The Great War
World War I in Europe and the Russian Revolution (11 July 1917)
Historical Map of Europe & the Mediterranean
Although the Russian Empire had ended in the revolution of March 1917, the provisional government which had replaced it remained committed to fighting the Central Powers and launched a renewed invasion of Austria-Hungary in July. However Russian morale was low and the offensive quickly collapsed.
Franco-British forces under the command of Robert Nivelle and Douglas Haig launched the Nivelle offensive in an attempt to break through the German defenses on the Aisne front in northern France. They defeated the Germans at Arras and captured Vimy Ridge, but failed to achieve a strategic victory. The high French casualties involved led to mutinies and the dismissal of Nivelle.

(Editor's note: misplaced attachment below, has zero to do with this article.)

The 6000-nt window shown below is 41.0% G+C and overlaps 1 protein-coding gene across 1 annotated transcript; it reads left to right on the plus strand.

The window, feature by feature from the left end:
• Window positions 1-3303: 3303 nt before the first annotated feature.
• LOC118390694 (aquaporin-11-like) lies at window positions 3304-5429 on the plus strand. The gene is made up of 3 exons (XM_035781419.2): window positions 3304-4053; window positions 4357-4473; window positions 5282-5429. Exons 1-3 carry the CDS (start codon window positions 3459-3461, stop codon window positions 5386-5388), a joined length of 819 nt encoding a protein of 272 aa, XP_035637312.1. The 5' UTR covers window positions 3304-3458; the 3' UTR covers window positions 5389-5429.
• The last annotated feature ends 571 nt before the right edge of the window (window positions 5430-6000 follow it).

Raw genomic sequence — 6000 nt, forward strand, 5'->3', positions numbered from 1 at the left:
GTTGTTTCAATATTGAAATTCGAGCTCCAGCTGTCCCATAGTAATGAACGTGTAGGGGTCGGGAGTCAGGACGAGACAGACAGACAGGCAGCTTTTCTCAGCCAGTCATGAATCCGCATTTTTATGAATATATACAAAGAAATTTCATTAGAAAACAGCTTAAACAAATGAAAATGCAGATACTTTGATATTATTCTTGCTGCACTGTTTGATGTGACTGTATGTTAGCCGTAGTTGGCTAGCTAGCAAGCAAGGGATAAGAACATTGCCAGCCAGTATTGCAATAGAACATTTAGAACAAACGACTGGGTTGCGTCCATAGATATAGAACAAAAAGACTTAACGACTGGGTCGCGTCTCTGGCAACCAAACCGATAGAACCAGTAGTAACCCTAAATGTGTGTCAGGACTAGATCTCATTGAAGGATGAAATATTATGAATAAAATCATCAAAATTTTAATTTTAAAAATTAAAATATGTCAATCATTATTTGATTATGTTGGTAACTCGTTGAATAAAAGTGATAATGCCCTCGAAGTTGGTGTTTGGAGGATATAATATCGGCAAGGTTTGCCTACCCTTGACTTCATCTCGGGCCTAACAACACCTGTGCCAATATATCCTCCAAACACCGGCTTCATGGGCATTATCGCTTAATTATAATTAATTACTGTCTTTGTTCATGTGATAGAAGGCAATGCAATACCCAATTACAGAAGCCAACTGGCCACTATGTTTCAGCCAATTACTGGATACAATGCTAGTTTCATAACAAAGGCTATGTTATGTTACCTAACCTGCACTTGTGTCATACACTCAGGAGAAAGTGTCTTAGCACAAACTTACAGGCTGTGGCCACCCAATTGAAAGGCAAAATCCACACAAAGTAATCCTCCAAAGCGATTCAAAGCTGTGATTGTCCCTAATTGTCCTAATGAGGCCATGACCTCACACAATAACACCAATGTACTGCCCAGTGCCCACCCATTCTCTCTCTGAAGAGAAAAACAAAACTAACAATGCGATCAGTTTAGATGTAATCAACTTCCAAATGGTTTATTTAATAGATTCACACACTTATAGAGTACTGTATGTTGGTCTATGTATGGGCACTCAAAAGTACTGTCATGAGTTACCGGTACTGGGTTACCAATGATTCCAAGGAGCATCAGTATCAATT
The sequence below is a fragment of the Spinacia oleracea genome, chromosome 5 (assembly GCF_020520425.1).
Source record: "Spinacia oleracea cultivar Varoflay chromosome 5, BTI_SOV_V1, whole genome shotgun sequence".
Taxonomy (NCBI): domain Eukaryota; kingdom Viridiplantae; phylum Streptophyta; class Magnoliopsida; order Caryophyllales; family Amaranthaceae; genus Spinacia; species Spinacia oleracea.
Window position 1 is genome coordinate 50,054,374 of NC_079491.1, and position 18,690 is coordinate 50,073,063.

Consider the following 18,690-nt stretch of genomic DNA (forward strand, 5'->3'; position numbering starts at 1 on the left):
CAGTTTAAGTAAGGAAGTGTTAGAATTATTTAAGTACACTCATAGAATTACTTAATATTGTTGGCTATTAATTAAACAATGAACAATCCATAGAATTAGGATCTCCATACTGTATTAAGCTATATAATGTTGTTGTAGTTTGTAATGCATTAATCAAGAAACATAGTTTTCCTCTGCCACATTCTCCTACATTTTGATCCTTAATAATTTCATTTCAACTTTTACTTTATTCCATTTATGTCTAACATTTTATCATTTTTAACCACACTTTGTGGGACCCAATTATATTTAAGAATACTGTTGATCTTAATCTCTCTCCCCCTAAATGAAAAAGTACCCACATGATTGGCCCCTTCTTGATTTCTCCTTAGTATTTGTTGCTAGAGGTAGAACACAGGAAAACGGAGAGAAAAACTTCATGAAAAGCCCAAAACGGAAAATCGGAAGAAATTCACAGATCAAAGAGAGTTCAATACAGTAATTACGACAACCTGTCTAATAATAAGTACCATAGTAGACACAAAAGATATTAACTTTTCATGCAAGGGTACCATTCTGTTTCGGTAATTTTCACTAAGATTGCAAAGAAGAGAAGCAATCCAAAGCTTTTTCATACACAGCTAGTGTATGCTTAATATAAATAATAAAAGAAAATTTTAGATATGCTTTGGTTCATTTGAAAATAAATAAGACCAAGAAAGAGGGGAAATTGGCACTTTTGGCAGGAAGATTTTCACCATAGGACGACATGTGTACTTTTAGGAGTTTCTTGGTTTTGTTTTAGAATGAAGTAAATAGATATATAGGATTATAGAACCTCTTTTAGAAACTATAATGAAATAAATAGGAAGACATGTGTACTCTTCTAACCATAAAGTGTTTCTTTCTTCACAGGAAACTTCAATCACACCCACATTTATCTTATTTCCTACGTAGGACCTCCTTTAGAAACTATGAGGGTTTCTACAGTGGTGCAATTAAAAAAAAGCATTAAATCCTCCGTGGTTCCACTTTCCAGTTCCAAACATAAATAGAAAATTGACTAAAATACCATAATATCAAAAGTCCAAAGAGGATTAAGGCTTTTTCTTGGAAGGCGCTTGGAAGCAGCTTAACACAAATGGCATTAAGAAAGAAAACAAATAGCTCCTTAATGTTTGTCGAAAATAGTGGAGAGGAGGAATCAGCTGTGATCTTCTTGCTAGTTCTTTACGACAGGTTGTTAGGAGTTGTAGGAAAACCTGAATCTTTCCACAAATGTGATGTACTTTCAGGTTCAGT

Greeks enter World War I
Following the forced abdication of pro-German King Constantine of Greeece by Prime Minister Venizelos, and his replacement by his son as King Alexander I on 11 June, Greece formally declared war on the Central Powers.
Russian troops attacked the Central Powers in Galicia, Austria-Hungary, quickly advancing on Lemberg (now Lviv). Despite initial successes, Russian morale was low and by 16 July had collapsed completely. On 19 July, the Germans and Austro-Hungarians counterattacked, pushing the Russians back 240 km in only four days.
Battle of Aqaba
After a two month march across the Nefud Desert, some 5000 Arab rebels, led by Auda ibu Tayi and British military advisor T. E. Lawrence ('Lawrence of Arabia'), attacked the Red Sea port of Aqaba with support from a few British naval vessels. The 300-man Ottoman garrison surrendered after a short struggle.